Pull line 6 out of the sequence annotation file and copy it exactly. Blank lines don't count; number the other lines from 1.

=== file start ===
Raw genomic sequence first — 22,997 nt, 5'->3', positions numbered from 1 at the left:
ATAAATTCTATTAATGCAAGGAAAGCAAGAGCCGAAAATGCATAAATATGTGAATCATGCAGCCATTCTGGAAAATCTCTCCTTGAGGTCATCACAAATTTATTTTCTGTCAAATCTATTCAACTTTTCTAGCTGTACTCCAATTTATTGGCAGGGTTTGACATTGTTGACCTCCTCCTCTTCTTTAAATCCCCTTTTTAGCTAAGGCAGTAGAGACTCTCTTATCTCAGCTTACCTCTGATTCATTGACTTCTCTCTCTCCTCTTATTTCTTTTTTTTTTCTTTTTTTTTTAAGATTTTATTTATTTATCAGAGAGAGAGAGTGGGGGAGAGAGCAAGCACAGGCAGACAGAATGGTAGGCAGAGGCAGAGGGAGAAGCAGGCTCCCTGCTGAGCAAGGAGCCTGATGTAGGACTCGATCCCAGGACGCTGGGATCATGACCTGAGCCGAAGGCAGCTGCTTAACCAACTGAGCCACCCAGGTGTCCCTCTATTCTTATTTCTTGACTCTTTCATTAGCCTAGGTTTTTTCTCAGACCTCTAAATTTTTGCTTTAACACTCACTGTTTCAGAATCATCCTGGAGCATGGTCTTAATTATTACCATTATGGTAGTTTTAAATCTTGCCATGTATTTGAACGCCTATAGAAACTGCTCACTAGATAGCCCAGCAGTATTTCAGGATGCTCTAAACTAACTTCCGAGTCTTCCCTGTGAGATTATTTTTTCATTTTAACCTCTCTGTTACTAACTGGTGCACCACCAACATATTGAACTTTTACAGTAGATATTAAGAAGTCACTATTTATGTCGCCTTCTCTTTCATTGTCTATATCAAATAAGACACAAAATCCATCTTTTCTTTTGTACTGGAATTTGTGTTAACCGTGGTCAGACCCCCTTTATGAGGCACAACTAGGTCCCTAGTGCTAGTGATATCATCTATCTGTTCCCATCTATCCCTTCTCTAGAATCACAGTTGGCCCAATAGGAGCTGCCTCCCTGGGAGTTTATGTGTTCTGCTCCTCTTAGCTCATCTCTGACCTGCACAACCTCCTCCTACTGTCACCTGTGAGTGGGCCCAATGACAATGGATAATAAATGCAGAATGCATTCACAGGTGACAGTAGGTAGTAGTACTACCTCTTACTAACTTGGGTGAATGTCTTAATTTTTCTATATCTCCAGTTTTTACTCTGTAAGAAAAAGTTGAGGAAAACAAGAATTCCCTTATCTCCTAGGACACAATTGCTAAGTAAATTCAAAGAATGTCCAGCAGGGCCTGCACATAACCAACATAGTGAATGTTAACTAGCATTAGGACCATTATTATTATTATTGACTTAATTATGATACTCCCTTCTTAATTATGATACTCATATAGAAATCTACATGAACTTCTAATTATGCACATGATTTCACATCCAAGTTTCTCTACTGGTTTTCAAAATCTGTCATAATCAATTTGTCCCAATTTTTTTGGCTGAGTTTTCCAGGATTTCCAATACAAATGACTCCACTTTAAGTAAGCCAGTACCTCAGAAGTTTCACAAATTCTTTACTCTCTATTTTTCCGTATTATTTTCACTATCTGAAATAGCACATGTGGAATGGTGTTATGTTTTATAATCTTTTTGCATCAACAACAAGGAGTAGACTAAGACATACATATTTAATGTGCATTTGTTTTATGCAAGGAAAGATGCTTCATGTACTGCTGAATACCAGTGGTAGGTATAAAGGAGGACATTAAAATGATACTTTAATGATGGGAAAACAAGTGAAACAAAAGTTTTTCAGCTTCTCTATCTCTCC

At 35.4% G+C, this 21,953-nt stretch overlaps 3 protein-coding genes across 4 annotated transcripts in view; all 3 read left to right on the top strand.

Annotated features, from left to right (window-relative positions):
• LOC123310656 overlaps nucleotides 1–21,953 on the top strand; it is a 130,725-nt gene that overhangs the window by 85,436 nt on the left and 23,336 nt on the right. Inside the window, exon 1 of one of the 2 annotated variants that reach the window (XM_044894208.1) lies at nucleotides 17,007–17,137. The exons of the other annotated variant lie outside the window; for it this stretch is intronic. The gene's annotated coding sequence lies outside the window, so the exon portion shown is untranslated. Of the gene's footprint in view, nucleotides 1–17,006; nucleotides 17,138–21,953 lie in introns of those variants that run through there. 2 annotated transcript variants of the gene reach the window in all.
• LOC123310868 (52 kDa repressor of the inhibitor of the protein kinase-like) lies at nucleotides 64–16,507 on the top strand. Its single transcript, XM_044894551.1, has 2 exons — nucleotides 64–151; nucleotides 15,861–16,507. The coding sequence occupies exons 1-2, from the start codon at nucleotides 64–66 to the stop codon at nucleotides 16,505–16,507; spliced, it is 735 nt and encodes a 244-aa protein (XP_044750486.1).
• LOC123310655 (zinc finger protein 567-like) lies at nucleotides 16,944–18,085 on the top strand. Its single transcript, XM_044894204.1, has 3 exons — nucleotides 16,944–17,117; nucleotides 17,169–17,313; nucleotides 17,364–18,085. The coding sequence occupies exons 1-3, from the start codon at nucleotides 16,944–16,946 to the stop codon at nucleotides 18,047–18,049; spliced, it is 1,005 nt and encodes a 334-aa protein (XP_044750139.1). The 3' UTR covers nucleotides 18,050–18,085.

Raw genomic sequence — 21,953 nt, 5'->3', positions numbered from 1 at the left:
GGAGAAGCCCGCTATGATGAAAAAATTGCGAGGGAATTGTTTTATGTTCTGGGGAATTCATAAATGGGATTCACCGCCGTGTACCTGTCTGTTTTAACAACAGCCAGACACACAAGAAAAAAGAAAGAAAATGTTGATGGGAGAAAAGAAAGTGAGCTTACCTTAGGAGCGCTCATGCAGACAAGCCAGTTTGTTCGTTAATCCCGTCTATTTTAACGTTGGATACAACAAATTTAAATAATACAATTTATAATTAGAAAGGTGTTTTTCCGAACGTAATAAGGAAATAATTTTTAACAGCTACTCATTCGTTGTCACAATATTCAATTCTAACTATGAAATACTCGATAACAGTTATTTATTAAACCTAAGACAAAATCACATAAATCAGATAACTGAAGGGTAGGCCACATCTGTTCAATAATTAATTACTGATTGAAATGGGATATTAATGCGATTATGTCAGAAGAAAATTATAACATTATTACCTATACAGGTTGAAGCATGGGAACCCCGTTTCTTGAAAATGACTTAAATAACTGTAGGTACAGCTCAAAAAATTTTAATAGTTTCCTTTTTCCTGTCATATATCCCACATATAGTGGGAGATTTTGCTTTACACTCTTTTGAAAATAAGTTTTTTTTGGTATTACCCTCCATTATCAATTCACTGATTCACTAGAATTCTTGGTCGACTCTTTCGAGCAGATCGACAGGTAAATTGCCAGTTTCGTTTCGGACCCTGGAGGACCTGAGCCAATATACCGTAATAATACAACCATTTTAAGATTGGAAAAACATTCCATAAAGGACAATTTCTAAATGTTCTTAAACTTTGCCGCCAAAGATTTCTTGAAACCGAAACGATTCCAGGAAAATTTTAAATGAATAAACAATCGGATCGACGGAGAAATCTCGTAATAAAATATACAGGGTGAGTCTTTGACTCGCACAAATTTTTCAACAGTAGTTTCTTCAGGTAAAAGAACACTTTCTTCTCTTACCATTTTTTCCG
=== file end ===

• LOC123310868 (52 kDa repressor of the inhibitor of the protein kinase-like) lies at nucleotides 64–16,507 on the top strand. Its single transcript, XM_044894551.1, has 2 exons — nucleotides 64–151; nucleotides 15,861–16,507. The coding sequence occupies exons 1-2, from the start codon at nucleotides 64–66 to the stop codon at nucleotides 16,505–16,507; spliced, it is 735 nt and encodes a 244-aa protein (XP_044750486.1).